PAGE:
Larger, better-known zoos operate with a four-part mission of conservation, science, education, and recreation. The Cohanzick Zoo does not. There are no laboratories on its grounds. It is not sending researchers to Madagascar or Patagonia or the Arctic. Other zoos use those functions to defend themselves against critics, but the Cohanzick has no such need. In a way, small zoos like the Cohanzick operate under the radar; they’re usually unknown to all but those who live near them.

It’s unclear exactly how many small zoos there are in the United States. The Association of Zoos and Aquariums lists 218 institutions as accredited by the body; but zoos like the Cohanzick do not fall under the auspices of the AZA. Small zoos generally lack the resources to participate in the kind of research or provide the level of guest services that the AZA requires for accreditation. At the Cohanzick, guest services include a gift shop that’s open just a few days a week and vending machines near the restrooms.

But though small, Bridgeton’s zoo has ties to some large city zoos, at least in terms of their non-scientific origins. The Cohnazick Zoo began in 1934 with the exhibition of a small herd of deer. According to Elizabeth Hanson, author of Animal Attractions: Nature on Display in American Zoos, Como Zoo in St. Paul, Minnesota, began as well with donations of deer from the St. Paul and Minneapolis parks. In St. Louis and Buffalo, zoos opened with the animals of those cities’ World’s Fairs of the early 20th century. Denver’s began as a bear gifted to the mayor, Detroit’s with a circus that went belly-up.

These are zoos whose origins are grounded in the simple pleasure in, and perceived value of, looking at wildlife. Yet while the large city zoos transformed into institutions more similar to the Bronx Zoo, those like the Cohanzick remain fixed in time, places people go not to be educated, but to be entertained by looking at animals.

“Why look at animals?” art critic John Berger asks in an essay of the same name. His answer gets at the desire of children (and, in fact, many adults) to bang on the Plexiglas at the Bronx and other zoos. “The eyes of an animal when they consider a man are attentive and wary,” Berger writes. “…But by no other species except man will the animal’s look be recognised as familiar. Other animals are held by the look. Man becomes aware of himself returning the look.”

Alas, the marginalization of animals — their disappearance from our daily lives, as well as the soullessness imposed on them in the wake of Descartes — is what ultimately makes such banging a failure. Zoogoing itself, according to Berger, can be nothing but a disappointment, as with marginalization animals have been “immunised to encounter,” and never meet the visitor’s gaze. And with that goes the use in looking at them:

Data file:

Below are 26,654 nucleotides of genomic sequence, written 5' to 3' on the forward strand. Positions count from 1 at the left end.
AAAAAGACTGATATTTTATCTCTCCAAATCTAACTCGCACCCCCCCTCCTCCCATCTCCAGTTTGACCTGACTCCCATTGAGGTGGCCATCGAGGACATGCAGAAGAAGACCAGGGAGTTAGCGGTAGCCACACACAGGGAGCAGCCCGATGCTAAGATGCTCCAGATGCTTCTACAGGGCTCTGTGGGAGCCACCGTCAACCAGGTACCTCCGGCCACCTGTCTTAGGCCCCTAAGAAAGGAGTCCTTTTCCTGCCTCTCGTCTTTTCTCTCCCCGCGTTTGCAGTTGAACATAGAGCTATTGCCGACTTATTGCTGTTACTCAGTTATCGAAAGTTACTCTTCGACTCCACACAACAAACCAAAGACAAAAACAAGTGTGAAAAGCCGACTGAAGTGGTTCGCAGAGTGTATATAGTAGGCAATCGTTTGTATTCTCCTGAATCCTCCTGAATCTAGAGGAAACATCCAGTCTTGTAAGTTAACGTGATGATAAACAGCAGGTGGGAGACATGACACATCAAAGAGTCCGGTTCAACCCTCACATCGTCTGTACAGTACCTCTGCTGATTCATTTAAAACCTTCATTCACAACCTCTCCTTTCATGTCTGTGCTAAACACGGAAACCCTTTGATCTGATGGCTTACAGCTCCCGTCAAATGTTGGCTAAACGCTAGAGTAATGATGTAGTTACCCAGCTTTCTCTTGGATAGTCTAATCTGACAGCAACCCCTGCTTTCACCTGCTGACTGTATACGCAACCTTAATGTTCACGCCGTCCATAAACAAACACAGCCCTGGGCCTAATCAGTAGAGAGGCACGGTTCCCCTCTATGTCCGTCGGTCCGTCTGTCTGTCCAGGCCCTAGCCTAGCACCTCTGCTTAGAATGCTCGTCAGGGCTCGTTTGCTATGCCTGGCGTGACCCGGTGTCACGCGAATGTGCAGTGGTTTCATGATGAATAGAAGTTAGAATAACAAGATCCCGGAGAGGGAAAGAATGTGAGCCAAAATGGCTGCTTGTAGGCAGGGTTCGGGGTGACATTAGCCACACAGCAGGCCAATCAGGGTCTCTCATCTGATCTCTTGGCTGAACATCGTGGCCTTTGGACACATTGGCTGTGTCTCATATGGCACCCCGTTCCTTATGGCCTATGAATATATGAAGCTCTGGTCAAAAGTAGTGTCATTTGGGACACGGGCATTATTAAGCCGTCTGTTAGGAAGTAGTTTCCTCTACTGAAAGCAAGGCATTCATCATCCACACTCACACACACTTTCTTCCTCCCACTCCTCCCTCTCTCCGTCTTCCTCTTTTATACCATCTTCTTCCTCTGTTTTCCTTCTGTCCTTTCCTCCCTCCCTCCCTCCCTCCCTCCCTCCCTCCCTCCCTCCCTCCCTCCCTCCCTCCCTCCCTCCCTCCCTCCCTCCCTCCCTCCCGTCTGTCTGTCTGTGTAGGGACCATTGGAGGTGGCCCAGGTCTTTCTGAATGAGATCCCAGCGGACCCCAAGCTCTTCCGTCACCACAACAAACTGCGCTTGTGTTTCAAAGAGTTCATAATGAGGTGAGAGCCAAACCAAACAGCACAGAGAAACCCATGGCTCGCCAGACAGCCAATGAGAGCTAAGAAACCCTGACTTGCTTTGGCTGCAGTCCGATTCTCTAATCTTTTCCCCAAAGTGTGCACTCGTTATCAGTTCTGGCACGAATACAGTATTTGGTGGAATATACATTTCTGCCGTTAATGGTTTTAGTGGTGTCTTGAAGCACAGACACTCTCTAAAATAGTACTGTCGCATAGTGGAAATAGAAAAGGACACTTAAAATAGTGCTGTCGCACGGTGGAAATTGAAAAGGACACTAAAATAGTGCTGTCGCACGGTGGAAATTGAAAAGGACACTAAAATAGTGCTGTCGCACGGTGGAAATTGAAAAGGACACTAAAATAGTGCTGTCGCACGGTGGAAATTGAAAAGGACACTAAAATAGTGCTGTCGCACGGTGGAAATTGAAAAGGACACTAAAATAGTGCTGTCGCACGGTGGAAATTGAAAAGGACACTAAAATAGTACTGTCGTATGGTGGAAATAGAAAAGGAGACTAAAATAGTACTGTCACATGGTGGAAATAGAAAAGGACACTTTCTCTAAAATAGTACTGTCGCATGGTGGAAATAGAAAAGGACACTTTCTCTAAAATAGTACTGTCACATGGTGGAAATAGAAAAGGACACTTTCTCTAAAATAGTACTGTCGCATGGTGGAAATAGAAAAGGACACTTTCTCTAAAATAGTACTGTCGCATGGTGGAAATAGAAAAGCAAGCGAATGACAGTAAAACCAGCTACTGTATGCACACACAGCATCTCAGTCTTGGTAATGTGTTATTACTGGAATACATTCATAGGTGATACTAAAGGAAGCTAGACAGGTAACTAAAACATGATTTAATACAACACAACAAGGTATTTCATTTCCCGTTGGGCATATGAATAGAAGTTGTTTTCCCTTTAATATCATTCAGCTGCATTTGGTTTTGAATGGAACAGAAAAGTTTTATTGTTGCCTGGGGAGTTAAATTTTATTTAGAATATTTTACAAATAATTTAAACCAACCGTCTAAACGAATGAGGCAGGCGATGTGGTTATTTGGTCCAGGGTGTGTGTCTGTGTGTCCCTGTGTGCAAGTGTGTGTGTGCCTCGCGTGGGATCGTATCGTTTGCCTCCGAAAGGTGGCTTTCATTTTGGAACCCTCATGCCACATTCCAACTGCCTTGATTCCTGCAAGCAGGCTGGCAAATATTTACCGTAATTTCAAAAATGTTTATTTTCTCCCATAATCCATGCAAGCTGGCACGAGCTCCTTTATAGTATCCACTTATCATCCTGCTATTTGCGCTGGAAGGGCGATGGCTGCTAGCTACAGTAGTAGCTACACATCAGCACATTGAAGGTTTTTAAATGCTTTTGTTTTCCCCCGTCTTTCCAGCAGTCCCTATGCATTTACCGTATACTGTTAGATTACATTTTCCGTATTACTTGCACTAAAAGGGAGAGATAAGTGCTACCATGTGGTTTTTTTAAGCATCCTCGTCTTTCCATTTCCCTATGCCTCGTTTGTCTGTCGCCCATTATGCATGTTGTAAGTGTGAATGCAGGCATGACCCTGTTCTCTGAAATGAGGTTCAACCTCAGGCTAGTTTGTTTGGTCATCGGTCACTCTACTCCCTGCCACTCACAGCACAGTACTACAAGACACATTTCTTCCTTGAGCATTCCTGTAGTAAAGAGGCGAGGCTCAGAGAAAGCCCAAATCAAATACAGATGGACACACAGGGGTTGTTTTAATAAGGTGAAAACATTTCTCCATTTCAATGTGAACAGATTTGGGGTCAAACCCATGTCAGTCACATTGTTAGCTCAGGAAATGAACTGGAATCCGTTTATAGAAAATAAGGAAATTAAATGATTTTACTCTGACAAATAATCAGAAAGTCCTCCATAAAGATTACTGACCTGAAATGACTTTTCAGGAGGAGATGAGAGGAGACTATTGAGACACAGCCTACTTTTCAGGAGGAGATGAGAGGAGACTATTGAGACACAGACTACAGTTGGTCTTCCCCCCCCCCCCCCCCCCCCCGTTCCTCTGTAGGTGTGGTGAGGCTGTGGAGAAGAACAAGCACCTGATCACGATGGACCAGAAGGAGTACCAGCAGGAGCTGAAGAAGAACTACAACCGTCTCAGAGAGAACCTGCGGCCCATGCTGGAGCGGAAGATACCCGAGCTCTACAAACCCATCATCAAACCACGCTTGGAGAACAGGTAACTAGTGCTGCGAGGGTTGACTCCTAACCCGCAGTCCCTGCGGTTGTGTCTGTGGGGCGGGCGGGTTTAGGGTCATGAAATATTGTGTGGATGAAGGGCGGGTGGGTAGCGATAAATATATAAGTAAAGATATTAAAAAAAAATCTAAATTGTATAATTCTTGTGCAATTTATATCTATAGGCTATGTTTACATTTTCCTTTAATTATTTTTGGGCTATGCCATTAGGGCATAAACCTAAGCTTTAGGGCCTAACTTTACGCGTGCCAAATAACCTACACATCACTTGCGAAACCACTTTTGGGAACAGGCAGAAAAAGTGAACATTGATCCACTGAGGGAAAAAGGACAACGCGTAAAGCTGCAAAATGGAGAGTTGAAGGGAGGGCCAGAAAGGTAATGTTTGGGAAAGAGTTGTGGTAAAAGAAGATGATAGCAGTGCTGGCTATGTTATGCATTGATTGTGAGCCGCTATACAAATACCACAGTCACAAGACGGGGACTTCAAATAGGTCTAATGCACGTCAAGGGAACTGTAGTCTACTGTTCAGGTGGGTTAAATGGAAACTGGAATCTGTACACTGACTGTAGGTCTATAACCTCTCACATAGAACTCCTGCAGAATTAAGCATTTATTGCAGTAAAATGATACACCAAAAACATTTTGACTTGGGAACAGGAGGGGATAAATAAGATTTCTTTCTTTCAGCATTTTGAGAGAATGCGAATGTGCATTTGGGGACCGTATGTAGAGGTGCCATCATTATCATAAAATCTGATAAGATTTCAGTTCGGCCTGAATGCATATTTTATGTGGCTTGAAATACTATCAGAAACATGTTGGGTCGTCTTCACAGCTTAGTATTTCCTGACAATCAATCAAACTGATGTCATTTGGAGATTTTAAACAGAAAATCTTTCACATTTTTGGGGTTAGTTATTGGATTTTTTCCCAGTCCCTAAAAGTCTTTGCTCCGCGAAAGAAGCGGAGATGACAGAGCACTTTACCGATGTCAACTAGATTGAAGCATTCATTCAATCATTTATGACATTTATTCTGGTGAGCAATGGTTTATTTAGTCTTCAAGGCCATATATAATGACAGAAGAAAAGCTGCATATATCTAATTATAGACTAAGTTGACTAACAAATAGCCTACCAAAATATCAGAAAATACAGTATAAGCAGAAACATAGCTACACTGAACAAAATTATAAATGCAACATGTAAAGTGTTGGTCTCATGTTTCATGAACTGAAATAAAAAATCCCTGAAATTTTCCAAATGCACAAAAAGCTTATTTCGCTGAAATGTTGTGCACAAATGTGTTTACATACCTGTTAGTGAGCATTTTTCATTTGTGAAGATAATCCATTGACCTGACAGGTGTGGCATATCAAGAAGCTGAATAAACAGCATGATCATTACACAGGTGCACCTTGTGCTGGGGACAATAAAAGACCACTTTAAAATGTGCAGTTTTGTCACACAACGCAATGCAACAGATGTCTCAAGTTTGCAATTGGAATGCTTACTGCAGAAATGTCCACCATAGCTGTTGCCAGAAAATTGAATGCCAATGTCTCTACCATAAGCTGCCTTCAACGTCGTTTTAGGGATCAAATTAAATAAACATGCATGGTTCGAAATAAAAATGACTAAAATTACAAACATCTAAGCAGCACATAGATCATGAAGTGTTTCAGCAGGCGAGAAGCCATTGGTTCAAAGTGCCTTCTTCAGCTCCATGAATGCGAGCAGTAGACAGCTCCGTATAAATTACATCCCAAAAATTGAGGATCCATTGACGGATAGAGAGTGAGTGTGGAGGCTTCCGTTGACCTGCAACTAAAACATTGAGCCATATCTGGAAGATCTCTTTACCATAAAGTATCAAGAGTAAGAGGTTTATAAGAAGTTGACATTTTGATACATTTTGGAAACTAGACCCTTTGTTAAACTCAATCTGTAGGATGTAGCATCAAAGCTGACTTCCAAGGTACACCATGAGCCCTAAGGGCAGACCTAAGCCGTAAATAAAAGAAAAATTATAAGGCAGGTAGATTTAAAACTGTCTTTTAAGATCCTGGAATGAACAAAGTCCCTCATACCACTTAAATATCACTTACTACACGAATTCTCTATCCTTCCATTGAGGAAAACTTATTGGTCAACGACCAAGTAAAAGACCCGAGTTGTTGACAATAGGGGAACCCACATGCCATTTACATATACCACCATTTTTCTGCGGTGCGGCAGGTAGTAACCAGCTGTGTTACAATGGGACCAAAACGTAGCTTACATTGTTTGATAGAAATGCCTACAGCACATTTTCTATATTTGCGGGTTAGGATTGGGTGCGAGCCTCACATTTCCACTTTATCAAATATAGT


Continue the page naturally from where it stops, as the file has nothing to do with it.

That look between animal and man, which may have played a crucial role in the development of human society, and which, in any case, all men had always lived until less than a century ago, has been extinguished.

Berger is right. Alone at Cohanzick’s white-handed gibbon enclosure, I was inches away from the animal. The gibbon looked over my shoulder, and though I clicked my tongue and even said, “Hello,” he wouldn’t meet my eyes. Instead, after a few moments, he grabbed a toy gibbon and slowly climbed a tree.


But at the same time, a disappointment in the animal encounter does not necessarily lead to a disappointment with the home of that failed encounter — such let-downs are the same at the Cohanzick and the Bronx. The value of small zoos like the former isn’t in what they’re missing, but rather what they suggest. Bank of America did not build the Cohanzick aviary; the local Rotary did. Nor did it donate the Himalayan black bear; that was the work of the Bridgeton Evening News.

That a city struggling with the human-centered problems of poverty and unemployment can continue to support a zoo (a free one, at that) speaks not simply to civic pride, but rather to the reason a zoo can be a source of civic pride in the first place.

In the shadow of debates over offshore drilling; over which landscapes and species should be preserved, and to what extent; over the sustainability of food production, the preservation of small zoos belie a fundamental (if unspoken) agreement that the natural world is one worth experiencing. More important, it suggests that it’s one worth protecting, even if we’re not quite ready to do so. • 11 July 2008